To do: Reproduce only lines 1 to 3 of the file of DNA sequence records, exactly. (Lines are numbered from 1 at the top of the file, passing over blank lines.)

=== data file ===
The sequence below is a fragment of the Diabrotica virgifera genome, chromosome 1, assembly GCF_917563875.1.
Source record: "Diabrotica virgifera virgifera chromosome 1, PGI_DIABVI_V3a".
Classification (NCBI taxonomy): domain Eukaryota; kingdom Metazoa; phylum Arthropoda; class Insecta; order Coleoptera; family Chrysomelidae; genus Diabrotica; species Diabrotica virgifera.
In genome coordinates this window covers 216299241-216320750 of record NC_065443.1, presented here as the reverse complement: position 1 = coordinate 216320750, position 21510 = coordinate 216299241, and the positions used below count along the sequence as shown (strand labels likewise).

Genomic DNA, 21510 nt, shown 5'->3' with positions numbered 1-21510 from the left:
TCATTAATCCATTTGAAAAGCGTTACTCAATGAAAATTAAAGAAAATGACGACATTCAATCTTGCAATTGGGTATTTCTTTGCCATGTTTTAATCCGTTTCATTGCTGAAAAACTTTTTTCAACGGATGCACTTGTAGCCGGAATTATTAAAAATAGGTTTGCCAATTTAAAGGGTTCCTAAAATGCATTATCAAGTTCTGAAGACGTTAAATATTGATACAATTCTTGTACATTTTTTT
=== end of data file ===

The sequence below is a fragment of the Diabrotica virgifera genome, chromosome 1, assembly GCF_917563875.1.
Source record: "Diabrotica virgifera virgifera chromosome 1, PGI_DIABVI_V3a".
Classification (NCBI taxonomy): domain Eukaryota; kingdom Metazoa; phylum Arthropoda; class Insecta; order Coleoptera; family Chrysomelidae; genus Diabrotica; species Diabrotica virgifera.